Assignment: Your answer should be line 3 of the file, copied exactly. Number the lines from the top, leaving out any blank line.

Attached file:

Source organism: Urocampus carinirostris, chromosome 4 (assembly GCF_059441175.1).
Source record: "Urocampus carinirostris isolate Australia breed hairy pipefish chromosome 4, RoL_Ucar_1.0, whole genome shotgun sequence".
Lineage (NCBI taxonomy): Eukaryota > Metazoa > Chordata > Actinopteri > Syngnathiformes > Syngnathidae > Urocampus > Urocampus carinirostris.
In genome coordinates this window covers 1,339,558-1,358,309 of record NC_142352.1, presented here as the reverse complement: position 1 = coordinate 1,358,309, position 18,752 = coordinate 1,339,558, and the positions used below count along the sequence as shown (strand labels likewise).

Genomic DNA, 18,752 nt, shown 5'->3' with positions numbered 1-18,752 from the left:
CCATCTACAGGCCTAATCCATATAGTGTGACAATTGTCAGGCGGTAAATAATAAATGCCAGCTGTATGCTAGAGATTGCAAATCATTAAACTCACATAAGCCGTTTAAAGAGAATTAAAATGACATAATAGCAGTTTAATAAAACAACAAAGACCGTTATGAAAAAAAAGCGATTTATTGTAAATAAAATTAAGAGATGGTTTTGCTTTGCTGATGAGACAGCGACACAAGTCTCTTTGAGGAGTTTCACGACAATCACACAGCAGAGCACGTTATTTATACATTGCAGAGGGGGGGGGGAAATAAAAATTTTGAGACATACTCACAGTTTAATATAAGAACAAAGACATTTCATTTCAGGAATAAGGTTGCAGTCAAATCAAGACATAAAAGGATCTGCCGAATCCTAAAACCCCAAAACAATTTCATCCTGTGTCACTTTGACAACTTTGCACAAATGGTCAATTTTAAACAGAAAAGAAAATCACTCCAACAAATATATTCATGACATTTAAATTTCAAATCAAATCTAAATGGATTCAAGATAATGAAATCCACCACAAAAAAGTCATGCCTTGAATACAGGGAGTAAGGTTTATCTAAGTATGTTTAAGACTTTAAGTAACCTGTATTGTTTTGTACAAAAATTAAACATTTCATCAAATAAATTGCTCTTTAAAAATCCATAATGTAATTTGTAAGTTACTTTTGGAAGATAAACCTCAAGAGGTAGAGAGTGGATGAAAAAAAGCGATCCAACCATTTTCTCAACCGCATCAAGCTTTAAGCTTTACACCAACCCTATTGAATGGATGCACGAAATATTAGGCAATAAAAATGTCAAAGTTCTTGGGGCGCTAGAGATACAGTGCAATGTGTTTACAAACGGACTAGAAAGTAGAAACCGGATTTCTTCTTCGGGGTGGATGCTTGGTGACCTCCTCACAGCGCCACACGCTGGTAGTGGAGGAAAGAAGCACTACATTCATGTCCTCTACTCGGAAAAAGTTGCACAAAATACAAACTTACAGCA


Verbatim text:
Lineage (NCBI taxonomy): Eukaryota > Metazoa > Chordata > Actinopteri > Syngnathiformes > Syngnathidae > Urocampus > Urocampus carinirostris.